Evidence-based (S3) Guideline on Topical Corticosteroids in Pregnancy

C.-C. Chi; G. Kirtschig; W. Aberer; J.-P. Gabbud; J. Lipozencić; S. Kárpáti; U.-F. Haustein; T. Zuberbier; F. Wojnarowska


The British Journal of Dermatology. 2011;165(5):943-952. 

In This Article

Abstract and Introduction


Women with skin conditions may need topical corticosteroids during pregnancy. However, little is known about the effects of topical corticosteroids on the fetus. A guideline subcommittee of the European Dermatology Forum was organized to develop an evidence-based guideline on the use of topical corticosteroids in pregnancy (https://www.euroderm.org/edf/images/stories/guidelines/EDF-Guideline-on-Steroids-in-Pregnancy.pdf). The evidence from a Cochrane Review suggested that the major possible adverse effects on the fetus of topical corticosteroids were orofacial clefts when used preconceptionally and in the first trimester of pregnancy, and fetal growth restriction when very potent topical corticosteroids were used during pregnancy. To obtain robust evidence, a large population-based cohort study (on 84 133 pregnant women from the U.K. General Practice Research Database) was performed, which found a significant association of fetal growth restriction with maternal exposure to potent/very potent topical corticosteroids, but not with mild/moderate topical corticosteroids. No associations of maternal exposure to topical corticosteroids of any potency with orofacial cleft, preterm delivery and fetal death were found. Moreover, another recent Danish cohort study did not support a causal association between topical corticosteroid and orofacial cleft. The current best evidence suggests that mild/moderate topical corticosteroids are preferred to potent/very potent ones in pregnancy, because of the associated risk of fetal growth restriction with the latter.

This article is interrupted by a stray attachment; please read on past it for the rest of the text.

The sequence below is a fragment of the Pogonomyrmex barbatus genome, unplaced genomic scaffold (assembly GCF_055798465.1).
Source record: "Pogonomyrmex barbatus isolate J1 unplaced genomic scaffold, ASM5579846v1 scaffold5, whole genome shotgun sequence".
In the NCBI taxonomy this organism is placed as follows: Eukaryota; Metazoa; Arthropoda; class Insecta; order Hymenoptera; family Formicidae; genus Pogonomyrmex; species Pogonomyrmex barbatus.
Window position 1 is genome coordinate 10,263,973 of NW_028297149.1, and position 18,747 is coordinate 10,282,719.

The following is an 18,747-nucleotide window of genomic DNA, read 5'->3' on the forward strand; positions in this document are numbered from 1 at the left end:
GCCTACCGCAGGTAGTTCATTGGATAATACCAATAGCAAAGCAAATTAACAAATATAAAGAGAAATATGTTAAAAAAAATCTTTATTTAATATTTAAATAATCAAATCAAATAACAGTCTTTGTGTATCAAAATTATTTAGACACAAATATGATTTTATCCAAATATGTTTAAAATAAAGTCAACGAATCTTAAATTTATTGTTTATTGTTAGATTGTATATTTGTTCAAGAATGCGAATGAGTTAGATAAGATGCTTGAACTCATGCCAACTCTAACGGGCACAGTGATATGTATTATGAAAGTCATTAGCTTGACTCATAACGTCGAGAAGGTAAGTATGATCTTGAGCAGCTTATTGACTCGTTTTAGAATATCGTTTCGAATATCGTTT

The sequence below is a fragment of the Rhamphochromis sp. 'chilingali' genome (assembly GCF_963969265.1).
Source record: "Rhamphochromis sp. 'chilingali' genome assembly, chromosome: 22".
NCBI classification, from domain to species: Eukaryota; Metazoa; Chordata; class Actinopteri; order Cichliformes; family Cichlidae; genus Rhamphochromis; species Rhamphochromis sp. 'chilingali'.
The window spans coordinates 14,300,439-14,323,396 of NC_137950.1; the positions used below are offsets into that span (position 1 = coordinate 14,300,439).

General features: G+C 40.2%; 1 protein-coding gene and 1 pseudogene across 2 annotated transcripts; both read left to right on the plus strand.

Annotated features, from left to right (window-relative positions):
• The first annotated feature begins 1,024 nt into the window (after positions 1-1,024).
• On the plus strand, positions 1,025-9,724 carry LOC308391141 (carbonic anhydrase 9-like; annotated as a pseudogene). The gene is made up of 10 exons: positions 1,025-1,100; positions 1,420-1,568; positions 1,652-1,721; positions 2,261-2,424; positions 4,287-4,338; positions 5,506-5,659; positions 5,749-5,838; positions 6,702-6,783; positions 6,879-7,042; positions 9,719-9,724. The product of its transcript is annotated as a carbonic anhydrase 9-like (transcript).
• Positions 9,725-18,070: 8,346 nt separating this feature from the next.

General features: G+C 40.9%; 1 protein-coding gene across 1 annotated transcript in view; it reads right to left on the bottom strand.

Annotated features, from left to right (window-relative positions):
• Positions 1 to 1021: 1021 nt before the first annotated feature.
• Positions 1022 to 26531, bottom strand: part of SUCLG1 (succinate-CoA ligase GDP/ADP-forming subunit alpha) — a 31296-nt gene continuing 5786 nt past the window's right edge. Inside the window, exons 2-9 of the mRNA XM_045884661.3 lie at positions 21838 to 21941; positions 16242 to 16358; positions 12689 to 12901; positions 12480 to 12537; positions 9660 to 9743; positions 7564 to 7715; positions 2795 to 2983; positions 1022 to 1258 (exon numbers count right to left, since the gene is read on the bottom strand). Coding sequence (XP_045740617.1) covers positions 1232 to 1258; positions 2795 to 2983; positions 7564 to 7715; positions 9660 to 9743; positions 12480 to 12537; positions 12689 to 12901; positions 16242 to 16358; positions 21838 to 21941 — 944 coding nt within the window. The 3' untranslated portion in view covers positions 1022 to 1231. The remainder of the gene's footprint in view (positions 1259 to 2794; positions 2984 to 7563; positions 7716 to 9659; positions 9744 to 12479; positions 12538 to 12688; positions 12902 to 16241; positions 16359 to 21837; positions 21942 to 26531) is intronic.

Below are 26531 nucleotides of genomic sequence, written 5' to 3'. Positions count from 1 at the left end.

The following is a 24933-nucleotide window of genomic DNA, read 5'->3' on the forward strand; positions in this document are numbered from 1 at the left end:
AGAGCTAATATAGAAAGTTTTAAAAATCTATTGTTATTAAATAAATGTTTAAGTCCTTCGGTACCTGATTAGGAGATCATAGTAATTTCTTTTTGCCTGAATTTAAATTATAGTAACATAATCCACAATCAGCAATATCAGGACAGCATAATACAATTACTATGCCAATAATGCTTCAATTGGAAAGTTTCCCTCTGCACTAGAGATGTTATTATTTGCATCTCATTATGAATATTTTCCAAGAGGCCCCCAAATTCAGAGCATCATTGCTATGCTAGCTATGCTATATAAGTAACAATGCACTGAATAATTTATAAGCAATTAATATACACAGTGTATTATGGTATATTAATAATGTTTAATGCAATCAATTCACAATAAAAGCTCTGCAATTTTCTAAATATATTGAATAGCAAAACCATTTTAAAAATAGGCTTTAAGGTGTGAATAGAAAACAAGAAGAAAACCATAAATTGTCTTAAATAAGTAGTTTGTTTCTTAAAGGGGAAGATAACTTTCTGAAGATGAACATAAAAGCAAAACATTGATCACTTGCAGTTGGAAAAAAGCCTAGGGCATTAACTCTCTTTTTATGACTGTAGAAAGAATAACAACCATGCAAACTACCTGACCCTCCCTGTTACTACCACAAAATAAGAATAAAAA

Topical corticosteroids are the principal therapy for eczematous dermatoses[1] and are also effective in treating inflammatory dermatoses such as discoid lupus erythematosus,[2] bullous pemphigoid[3] and chronic palmoplantar pustulosis.[4] Women with these chronic inflammatory dermatoses may continue to need topical corticosteroids during pregnancy. Moreover, women with specific dermatoses of pregnancy, e.g. polymorphic eruption of pregnancy, pemphigoid gestationis and atopic eruption of pregnancy, also require topical corticosteroid treatment.[5] However, little is known about the effects of topical corticosteroids on the fetus. Pharmacology references such as the British National Formulary do not give specific advice on prescribing topical corticosteroids in pregnancy. Topical corticosteroids are often labelled in the prescribing information only as: 'should be used during pregnancy only if the potential benefit justifies the potential risk to the fetus'.

This lack of knowledge may have a negative impact on the wellbeing of the mother and fetus. Treatment decisions are almost always a trade-off between potential benefits and harms. Lack of information and clarity regarding the risk of topical corticosteroids leads to physicians' uncertainty and often results in nonprescribing, and causes pregnant women excessive concerns of possible fetal harm, followed by weakened adherence to the regimen and compromised therapeutic effectiveness. A survey of 250 heads of dermatology departments throughout Europe showed that 30% had concerns about the prescribing of topical corticosteroids in pregnancy and 91% limited their prescribing.[6]

On the other hand, there may be overprescribing of topical corticosteroids with adverse effects on the fetus. A general assumption is that low-potency topical corticosteroids, like hydrocortisone acetate, are safe to be used during pregnancy; however, this might be wrong. Despite the lack of sufficient safety information, many women still use topical corticosteroids during pregnancy; and surveys from Australia, Denmark, Finland, the Netherlands, U.K. and U.S. showed usage of topical corticosteroids by 2–8·6% of pregnant women.[6–13]

The uncertainty of the safety of topical corticosteroids in pregnancy highlights the need for an evidence-based guideline in making an informed clinical decision. In 2008, a guideline subcommittee of the European Dermatology Forum was organized to develop an evidence-based (S3) guideline on the use of topical corticosteroids in pregnancy. An S3 guideline is based on a consensus derived from a systematic search of the literature with critical appraisal of evidence levels and a systematic decision process.[14] Two workshop meetings were held to establish a consensus for the development and implementation of the guideline. At the first meeting it was established that no 'best practices' from national groups existed.


Comments on Medscape are moderated and should be professional in tone and on topic. You must declare any conflicts of interest related to your comments and responses. Please see our Commenting Guide for further information. We reserve the right to remove posts at our sole discretion.